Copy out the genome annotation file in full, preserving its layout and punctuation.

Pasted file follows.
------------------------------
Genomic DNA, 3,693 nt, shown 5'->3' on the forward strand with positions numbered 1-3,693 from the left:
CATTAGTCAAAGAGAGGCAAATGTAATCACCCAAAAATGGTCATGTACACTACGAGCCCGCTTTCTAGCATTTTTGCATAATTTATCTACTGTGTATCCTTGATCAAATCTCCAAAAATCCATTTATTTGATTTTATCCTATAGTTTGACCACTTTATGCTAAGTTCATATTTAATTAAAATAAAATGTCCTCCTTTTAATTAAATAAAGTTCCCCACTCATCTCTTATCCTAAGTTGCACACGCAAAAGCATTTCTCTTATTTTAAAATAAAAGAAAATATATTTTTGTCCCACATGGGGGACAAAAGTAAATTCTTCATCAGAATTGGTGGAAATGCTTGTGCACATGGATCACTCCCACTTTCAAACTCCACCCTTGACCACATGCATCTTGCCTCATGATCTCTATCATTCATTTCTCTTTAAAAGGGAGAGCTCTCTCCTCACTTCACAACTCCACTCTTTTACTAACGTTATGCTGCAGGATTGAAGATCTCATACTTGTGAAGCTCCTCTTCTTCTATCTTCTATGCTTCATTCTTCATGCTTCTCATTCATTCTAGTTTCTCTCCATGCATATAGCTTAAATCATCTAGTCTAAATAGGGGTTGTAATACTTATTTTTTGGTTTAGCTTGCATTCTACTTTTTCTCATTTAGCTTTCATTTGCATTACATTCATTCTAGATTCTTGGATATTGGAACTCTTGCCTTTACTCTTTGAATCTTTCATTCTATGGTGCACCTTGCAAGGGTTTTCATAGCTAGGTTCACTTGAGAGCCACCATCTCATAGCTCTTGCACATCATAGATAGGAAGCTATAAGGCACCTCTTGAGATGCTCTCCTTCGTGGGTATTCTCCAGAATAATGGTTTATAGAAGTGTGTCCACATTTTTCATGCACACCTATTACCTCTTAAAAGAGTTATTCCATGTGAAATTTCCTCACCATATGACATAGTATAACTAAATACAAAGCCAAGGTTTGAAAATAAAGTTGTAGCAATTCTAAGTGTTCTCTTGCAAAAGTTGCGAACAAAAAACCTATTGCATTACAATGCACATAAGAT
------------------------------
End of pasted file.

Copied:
Genomic DNA, 3,693 nt, shown 5'->3' on the forward strand with positions numbered 1-3,693 from the left:
CATTAGTCAAAGAGAGGCAAATGTAATCACCCAAAAATGGTCATGTACACTACGAGCCCGCTTTCTAGCATTTTTGCATAATTTATCTACTGTGTATCCTTGATCAAATCTCCAAAAATCCATTTATTTGATTTTATCCTATAGTTTGACCACTTTATGCTAAGTTCATATTTAATTAAAATAAAATGTCCTCCTTTTAATTAAATAAAGTTCCCCACTCATCTCTTATCCTAAGTTGCACACGCAAAAGCATTTCTCTTATTTTAAAATAAAAGAAAATATATTTTTGTCCCACATGGGGGACAAAAGTAAATTCTTCATCAGAATTGGTGGAAATGCTTGTGCACATGGATCACTCCCACTTTCAAACTCCACCCTTGACCACATGCATCTTGCCTCATGATCTCTATCATTCATTTCTCTTTAAAAGGGAGAGCTCTCTCCTCACTTCACAACTCCACTCTTTTACTAACGTTATGCTGCAGGATTGAAGATCTCATACTTGTGAAGCTCCTCTTCTTCTATCTTCTATGCTTCATTCTTCATGCTTCTCATTCATTCTAGTTTCTCTCCATGCATATAGCTTAAATCATCTAGTCTAAATAGGGGTTGTAATACTTATTTTTTGGTTTAGCTTGCATTCTACTTTTTCTCATTTAGCTTTCATTTGCATTACATTCATTCTAGATTCTTGGATATTGGAACTCTTGCCTTTACTCTTTGAATCTTTCATTCTATGGTGCACCTTGCAAGGGTTTTCATAGCTAGGTTCACTTGAGAGCCACCATCTCATAGCTCTTGCACATCATAGATAGGAAGCTATAAGGCACCTCTTGAGATGCTCTCCTTCGTGGGTATTCTCCAGAATAATGGTTTATAGAAGTGTGTCCACATTTTTCATGCACACCTATTACCTCTTAAAAGAGTTATTCCATGTGAAATTTCCTCACCATATGACATAGTATAACTAAATACAAAGCCAAGGTTTGAAAATAAAGTTGTAGCAATTCTAAGTGTTCTCTTGCAAAAGTTGCGAACAAAAAACCTATTGCATTACAATGCACATAAGAT